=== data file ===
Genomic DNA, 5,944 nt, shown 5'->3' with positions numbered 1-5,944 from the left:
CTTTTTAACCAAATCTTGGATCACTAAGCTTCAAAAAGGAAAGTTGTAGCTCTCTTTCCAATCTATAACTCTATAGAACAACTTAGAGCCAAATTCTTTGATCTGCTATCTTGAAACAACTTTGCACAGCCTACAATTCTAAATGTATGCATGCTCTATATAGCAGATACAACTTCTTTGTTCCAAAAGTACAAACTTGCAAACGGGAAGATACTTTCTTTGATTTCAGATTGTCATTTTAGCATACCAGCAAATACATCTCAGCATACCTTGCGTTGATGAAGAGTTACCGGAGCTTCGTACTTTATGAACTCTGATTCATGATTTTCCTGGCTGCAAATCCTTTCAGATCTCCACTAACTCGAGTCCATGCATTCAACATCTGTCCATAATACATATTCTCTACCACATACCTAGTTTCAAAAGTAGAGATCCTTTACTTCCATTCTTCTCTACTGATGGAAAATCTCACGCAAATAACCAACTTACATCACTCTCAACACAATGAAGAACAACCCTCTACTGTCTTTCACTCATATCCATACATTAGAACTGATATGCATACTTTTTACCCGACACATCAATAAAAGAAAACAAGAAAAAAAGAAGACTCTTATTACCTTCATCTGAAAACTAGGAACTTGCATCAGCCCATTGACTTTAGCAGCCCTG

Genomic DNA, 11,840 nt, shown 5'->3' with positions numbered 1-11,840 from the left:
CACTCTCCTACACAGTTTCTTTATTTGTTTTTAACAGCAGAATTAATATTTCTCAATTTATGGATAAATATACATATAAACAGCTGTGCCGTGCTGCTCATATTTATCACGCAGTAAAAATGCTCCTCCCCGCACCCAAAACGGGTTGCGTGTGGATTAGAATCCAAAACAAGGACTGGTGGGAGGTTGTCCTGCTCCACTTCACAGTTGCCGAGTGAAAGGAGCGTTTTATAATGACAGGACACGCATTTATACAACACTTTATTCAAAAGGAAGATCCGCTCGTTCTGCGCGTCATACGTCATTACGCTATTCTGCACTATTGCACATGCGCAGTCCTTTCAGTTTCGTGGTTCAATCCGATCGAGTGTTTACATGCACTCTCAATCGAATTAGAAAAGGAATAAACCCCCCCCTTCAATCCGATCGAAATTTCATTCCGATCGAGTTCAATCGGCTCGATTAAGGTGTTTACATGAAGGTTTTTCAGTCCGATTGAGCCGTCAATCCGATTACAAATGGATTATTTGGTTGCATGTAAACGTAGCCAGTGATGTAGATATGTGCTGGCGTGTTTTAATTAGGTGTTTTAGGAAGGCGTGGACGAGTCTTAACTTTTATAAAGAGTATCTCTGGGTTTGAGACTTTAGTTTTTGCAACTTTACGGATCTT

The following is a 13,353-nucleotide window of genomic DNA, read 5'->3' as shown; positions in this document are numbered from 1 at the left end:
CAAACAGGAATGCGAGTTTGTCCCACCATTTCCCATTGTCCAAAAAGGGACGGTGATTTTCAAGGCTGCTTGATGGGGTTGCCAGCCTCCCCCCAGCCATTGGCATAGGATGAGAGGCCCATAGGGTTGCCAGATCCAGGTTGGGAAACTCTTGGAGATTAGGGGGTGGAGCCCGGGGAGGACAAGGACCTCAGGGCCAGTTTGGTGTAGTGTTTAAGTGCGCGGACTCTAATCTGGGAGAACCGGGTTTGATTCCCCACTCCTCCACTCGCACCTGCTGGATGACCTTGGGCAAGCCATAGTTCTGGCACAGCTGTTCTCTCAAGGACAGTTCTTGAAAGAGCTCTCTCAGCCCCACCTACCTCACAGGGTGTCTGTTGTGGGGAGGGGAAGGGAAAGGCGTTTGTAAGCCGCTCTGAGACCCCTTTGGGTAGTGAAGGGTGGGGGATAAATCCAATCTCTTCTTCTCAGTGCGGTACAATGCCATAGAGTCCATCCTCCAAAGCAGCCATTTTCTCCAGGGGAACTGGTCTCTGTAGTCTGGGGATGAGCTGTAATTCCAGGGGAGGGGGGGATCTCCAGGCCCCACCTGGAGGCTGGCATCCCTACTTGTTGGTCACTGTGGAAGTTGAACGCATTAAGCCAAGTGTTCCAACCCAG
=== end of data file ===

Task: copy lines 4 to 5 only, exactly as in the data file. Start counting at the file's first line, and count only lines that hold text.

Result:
CACTCTCCTACACAGTTTCTTTATTTGTTTTTAACAGCAGAATTAATATTTCTCAATTTATGGATAAATATACATATAAACAGCTGTGCCGTGCTGCTCATATTTATCACGCAGTAAAAATGCTCCTCCCCGCACCCAAAACGGGTTGCGTGTGGATTAGAATCCAAAACAAGGACTGGTGGGAGGTTGTCCTGCTCCACTTCACAGTTGCCGAGTGAAAGGAGCGTTTTATAATGACAGGACACGCATTTATACAACACTTTATTCAAAAGGAAGATCCGCTCGTTCTGCGCGTCATACGTCATTACGCTATTCTGCACTATTGCACATGCGCAGTCCTTTCAGTTTCGTGGTTCAATCCGATCGAGTGTTTACATGCACTCTCAATCGAATTAGAAAAGGAATAAACCCCCCCCTTCAATCCGATCGAAATTTCATTCCGATCGAGTTCAATCGGCTCGATTAAGGTGTTTACATGAAGGTTTTTCAGTCCGATTGAGCCGTCAATCCGATTACAAATGGATTATTTGGTTGCATGTAAACGTAGCCAGTGATGTAGATATGTGCTGGCGTGTTTTAATTAGGTGTTTTAGGAAGGCGTGGACGAGTCTTAACTTTTATAAAGAGTATCTCTGGGTTTGAGACTTTAGTTTTTGCAACTTTACGGATCTT

The following is a 13,353-nucleotide window of genomic DNA, read 5'->3' as shown; positions in this document are numbered from 1 at the left end: